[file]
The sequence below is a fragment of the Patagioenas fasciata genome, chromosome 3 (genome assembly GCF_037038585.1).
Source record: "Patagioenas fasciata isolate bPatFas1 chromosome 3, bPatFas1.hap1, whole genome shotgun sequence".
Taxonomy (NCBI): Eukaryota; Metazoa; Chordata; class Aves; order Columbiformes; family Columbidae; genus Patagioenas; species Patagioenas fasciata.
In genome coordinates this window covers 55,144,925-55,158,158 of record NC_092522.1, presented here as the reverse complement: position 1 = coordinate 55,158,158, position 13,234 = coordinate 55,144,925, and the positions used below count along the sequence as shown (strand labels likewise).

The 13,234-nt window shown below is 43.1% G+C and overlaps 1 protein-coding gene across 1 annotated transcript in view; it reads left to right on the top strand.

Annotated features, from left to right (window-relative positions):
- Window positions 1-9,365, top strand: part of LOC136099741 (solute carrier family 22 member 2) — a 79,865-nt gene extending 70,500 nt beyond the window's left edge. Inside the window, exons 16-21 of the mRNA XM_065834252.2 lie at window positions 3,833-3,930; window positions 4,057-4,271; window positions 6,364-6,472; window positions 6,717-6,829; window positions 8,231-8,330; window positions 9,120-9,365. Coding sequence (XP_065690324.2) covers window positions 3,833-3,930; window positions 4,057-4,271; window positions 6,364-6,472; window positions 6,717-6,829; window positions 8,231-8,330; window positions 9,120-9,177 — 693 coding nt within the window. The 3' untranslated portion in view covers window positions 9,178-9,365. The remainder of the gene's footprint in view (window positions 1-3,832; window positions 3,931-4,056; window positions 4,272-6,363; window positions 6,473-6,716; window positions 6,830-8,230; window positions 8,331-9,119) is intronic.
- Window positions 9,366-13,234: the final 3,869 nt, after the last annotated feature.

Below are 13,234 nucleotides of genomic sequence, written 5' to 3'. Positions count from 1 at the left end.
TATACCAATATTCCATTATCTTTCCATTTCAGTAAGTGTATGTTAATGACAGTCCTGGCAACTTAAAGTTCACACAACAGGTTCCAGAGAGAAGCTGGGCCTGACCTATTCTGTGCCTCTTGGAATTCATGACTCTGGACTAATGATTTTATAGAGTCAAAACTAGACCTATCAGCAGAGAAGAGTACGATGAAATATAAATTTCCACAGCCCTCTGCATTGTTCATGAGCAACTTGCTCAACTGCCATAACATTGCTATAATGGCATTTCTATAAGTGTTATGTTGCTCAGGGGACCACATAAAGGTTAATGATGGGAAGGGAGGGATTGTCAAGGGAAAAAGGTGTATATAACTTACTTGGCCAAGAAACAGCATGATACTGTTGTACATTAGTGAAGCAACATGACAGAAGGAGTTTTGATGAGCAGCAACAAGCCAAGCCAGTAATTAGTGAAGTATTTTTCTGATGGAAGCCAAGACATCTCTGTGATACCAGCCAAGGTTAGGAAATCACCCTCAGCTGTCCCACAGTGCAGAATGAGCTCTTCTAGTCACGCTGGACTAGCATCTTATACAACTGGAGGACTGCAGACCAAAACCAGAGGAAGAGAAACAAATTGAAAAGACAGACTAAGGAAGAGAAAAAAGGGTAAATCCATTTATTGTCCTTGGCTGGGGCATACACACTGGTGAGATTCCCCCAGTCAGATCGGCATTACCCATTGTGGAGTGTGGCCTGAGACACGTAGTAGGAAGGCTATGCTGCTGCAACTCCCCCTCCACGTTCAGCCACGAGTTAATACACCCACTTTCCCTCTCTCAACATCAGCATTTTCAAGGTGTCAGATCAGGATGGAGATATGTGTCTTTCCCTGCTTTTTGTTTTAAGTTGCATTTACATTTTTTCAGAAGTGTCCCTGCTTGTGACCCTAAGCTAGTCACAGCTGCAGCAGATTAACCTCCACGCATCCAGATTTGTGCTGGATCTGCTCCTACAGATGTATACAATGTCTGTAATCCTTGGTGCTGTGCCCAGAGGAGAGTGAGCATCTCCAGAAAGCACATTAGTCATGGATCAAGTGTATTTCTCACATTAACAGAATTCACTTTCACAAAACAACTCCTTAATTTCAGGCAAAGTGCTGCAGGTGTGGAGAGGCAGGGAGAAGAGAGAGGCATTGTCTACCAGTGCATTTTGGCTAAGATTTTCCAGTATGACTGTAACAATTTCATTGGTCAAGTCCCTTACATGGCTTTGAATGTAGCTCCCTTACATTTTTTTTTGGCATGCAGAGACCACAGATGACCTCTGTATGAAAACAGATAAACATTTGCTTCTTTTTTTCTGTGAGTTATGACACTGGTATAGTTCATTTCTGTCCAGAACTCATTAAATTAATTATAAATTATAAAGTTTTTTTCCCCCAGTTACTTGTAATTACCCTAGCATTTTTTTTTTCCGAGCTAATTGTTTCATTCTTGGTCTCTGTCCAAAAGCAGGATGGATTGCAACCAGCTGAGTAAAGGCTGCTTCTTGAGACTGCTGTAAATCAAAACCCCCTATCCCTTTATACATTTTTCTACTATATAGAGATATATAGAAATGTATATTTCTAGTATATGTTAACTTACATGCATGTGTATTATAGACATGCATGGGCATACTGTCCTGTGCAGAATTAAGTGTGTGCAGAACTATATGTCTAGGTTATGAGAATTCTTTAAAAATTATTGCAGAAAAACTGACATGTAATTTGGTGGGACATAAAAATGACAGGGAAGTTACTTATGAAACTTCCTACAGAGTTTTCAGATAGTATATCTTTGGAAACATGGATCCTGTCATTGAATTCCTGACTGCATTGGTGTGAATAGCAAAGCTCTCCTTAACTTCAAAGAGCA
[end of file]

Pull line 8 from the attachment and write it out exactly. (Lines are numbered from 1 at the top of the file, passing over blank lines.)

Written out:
- Window positions 9,366-13,234: the final 3,869 nt, after the last annotated feature.